Cassini reveals incredible vanishing 'Magic Islands' on Saturn's largest moon

Data captured by NASA's Cassini spacecraft have enabled planetary scientists to gather the first-ever oceanographic measurements of a body of liquid on another planet.

NASA/AP
This undated true color image by the Cassini spacecraft released by NASA shows Saturn's largest moon, Titan, passing in front of the planet and its rings. A new study released Thursday, June 28, 2012 suggests there may be an ocean below Titan's frigid surface.

Recent images from NASA's Cassini spacecraft, currently touring Saturn and its moons, have revealed Brigadoon-like “islands” on one of Titan's largest seas, features that appear, disappear, then re-appear.

Scientists have whimsically named these “Magic Islands.” Their vanishing act is one of several recent discoveries planetary scientists have made regarding the northern hemisphere's liquid-hydrocarbon seas and lakes at a time when the hemisphere heads toward its summer solstice.

These vast reservoirs of liquid hydrocarbons are centered around the moon's north pole region, where they are thought to play a key role in the moon's equivalent to Earth's water cycle. In Titan's case, it's the methane cycle, where the liquid methane at the surface of the lakes and seas evaporates, rises to condense as clouds, then returns to the surface as methane rain. Liquid methane flows in to streams and rivers, sculpting the moon's surface on their return to lakes and seas.

These features are strikingly similar to processes on Earth, making Titan – Saturn's largest moon – “an explorer's Utopia,” said Alexander Hayes, a planetary scientist at Cornell University during a briefing at a meeting of the American Astronomical Society's Division of Planetary Sciences in Tucson, Ariz. Dr. Hayes is a member of the science team reporting the results at the meeting.

Researchers first discovered a magic island just off of a peninsula jutting into Ligeia Mare, Titan's second largest sea – a body of mainly liquid methane that covers slightly more than 48,600 square miles of the moon's surface.

The team detected it in July 2013 using Cassini's radar. When the team looked again about 16 days later, the feature was gone. On another Cassini pass over Titan in August, the feature reappeared. It was unclear if the feature the radar detected was a surface feature, such as the action of tiny waves, or perhaps represented a geological structure that only revealed itself when the viewing angle was just right.

Cassini's August pass provided the answer when it discovered a similar feature in Kraken Mare, the largest of the moon's northern-hemisphere seas. In addition to radar, Cassini's Visual and Infrared Mapping Spectrometer also spotted a magic-island feature in Kraken Mare. The spectrometer's data suggested that either small waves or wet ground was responsible for the signature the instrument picked up.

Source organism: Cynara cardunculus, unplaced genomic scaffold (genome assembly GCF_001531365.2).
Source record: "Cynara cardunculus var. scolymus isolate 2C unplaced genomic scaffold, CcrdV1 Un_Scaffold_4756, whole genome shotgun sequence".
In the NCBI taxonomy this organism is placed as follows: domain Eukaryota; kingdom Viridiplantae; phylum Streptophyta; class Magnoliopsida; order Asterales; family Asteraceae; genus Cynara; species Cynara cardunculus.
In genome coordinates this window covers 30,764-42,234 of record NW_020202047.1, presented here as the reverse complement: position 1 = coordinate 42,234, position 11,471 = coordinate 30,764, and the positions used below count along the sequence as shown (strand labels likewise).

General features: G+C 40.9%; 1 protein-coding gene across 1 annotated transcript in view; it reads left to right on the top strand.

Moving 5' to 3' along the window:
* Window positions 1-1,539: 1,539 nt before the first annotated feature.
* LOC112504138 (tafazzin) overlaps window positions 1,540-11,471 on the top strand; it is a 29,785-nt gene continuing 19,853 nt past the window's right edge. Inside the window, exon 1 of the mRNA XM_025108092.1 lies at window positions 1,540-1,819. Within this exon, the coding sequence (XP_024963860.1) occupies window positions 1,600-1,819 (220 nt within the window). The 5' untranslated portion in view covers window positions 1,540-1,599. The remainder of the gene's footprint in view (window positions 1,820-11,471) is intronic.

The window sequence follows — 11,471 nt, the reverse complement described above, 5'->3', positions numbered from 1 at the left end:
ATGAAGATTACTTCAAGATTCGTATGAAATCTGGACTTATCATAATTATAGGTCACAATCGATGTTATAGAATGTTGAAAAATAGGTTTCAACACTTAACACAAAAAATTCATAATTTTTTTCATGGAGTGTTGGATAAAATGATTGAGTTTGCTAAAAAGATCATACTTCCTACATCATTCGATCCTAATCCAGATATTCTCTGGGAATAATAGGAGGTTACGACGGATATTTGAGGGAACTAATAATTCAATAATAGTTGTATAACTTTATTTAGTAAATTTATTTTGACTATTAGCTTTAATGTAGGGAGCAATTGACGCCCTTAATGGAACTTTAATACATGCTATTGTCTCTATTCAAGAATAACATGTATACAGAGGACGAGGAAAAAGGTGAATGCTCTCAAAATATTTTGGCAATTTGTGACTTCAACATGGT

The team is leaning to the wave interpretation because given the size of Kraken Mare – it covers some 154,000 square miles, roughly the size of the Caspian or Black Seas – the sea would have had to have lost a fair bit of methane to expose even a shallow bottom at that location and over such a wide area.

Such wave action would be expected as the northern hemisphere warms and kicks up winds.

Cassini also has proven unexpectedly adept at determining the depths of the seas as well as their composition, Dr. Hayes explained.

Based on the work of Marco Mastrogiuseppe, another Cornell researcher, the team learned it could use Cassini's radar as a depth gauge for the seas as well as a tool for mapping the sea floors.

The team aimed the radar straight down at Ligeia Mare during the craft's July 2013 pass to measure features on its surface.

“What was so surprising was that we got a return from the bottom of the sea” as well, Hayes said, based on a new approach to analyzing the data that Dr. Mastrogiuseppe had developed.

The radar measured a depth of about 525 feet below the sea surface. And the unexpectedly strong radar return off the bottom – covering more than 1,000 feet on the round trip below the surface and back – also yielded clues about the composition of the liquid. The team determined that it was mainly methane. The technique can be used to detect a bottom as deep as 650 feet.

This technique has enabled the team to in essence make the first-ever oceanographic measurements on another planet. These measurements have helped researchers identify the liquid in the basins, the basins' depths and volume, and to some extent the relief, or bathymetry, of the bottoms. For example the measurements indicated that Ligeia Mare has about three times the volume of lake Michigan. The team has since applied the approach to other liquid bodies on Titan.

Titan is the scientific gift that keeps on giving, Hayes suggested, adding, “What I find amazing is that despite having been there for 10 years, we can still learn new ways to use the instruments on the Cassini spacecraft.”

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